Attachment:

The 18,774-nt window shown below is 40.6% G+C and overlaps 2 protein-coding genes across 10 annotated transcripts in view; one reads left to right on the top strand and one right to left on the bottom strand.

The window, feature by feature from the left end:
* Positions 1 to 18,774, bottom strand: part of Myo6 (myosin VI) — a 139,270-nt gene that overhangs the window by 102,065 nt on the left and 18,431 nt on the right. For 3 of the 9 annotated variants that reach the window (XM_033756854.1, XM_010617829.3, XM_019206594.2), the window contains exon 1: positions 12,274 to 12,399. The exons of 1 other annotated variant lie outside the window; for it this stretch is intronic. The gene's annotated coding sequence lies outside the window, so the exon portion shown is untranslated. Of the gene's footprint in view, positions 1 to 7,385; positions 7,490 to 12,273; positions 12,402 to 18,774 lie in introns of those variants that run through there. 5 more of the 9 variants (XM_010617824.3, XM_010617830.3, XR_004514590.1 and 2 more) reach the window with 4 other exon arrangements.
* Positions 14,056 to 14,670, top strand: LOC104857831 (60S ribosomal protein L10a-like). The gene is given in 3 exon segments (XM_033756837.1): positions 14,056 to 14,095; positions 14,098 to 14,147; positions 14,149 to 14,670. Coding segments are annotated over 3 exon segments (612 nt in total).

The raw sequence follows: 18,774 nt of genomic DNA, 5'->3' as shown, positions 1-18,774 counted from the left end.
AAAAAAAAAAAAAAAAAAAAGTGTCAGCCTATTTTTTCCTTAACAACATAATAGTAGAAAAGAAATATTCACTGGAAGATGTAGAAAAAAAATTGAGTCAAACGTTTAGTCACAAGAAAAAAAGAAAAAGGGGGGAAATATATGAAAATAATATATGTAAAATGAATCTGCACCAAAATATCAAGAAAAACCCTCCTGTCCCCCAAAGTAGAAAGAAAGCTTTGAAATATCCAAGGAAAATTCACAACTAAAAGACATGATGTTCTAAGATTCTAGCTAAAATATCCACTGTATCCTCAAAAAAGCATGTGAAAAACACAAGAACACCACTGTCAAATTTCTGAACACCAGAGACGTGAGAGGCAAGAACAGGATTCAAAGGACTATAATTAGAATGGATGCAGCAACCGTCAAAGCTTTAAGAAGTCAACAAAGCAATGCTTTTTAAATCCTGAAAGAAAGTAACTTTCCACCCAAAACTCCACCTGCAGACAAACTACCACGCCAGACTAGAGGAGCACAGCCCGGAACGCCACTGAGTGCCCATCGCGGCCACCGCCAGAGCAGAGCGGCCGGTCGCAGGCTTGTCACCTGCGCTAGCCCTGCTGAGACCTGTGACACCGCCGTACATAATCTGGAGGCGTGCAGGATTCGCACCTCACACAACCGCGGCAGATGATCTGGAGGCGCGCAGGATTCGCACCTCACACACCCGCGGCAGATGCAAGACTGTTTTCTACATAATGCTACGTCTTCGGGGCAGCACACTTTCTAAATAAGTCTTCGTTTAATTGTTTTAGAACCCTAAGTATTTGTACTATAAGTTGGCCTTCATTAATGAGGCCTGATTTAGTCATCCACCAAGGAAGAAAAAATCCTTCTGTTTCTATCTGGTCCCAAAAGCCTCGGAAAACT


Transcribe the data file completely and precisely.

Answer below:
The 18,774-nt window shown below is 40.6% G+C and overlaps 2 protein-coding genes across 10 annotated transcripts in view; one reads left to right on the top strand and one right to left on the bottom strand.

The window, feature by feature from the left end:
* Positions 1 to 18,774, bottom strand: part of Myo6 (myosin VI) — a 139,270-nt gene that overhangs the window by 102,065 nt on the left and 18,431 nt on the right. For 3 of the 9 annotated variants that reach the window (XM_033756854.1, XM_010617829.3, XM_019206594.2), the window contains exon 1: positions 12,274 to 12,399. The exons of 1 other annotated variant lie outside the window; for it this stretch is intronic. The gene's annotated coding sequence lies outside the window, so the exon portion shown is untranslated. Of the gene's footprint in view, positions 1 to 7,385; positions 7,490 to 12,273; positions 12,402 to 18,774 lie in introns of those variants that run through there. 5 more of the 9 variants (XM_010617824.3, XM_010617830.3, XR_004514590.1 and 2 more) reach the window with 4 other exon arrangements.
* Positions 14,056 to 14,670, top strand: LOC104857831 (60S ribosomal protein L10a-like). The gene is given in 3 exon segments (XM_033756837.1): positions 14,056 to 14,095; positions 14,098 to 14,147; positions 14,149 to 14,670. Coding segments are annotated over 3 exon segments (612 nt in total).

The raw sequence follows: 18,774 nt of genomic DNA, 5'->3' as shown, positions 1-18,774 counted from the left end.
AAAAAAAAAAAAAAAAAAAAGTGTCAGCCTATTTTTTCCTTAACAACATAATAGTAGAAAAGAAATATTCACTGGAAGATGTAGAAAAAAAATTGAGTCAAACGTTTAGTCACAAGAAAAAAAGAAAAAGGGGGGAAATATATGAAAATAATATATGTAAAATGAATCTGCACCAAAATATCAAGAAAAACCCTCCTGTCCCCCAAAGTAGAAAGAAAGCTTTGAAATATCCAAGGAAAATTCACAACTAAAAGACATGATGTTCTAAGATTCTAGCTAAAATATCCACTGTATCCTCAAAAAAGCATGTGAAAAACACAAGAACACCACTGTCAAATTTCTGAACACCAGAGACGTGAGAGGCAAGAACAGGATTCAAAGGACTATAATTAGAATGGATGCAGCAACCGTCAAAGCTTTAAGAAGTCAACAAAGCAATGCTTTTTAAATCCTGAAAGAAAGTAACTTTCCACCCAAAACTCCACCTGCAGACAAACTACCACGCCAGACTAGAGGAGCACAGCCCGGAACGCCACTGAGTGCCCATCGCGGCCACCGCCAGAGCAGAGCGGCCGGTCGCAGGCTTGTCACCTGCGCTAGCCCTGCTGAGACCTGTGACACCGCCGTACATAATCTGGAGGCGTGCAGGATTCGCACCTCACACAACCGCGGCAGATGATCTGGAGGCGCGCAGGATTCGCACCTCACACACCCGCGGCAGATGCAAGACTGTTTTCTACATAATGCTACGTCTTCGGGGCAGCACACTTTCTAAATAAGTCTTCGTTTAATTGTTTTAGAACCCTAAGTATTTGTACTATAAGTTGGCCTTCATTAATGAGGCCTGATTTAGTCATCCACCAAGGAAGAAAAAATCCTTCTGTTTCTATCTGGTCCCAAAAGCCTCGGAAAACT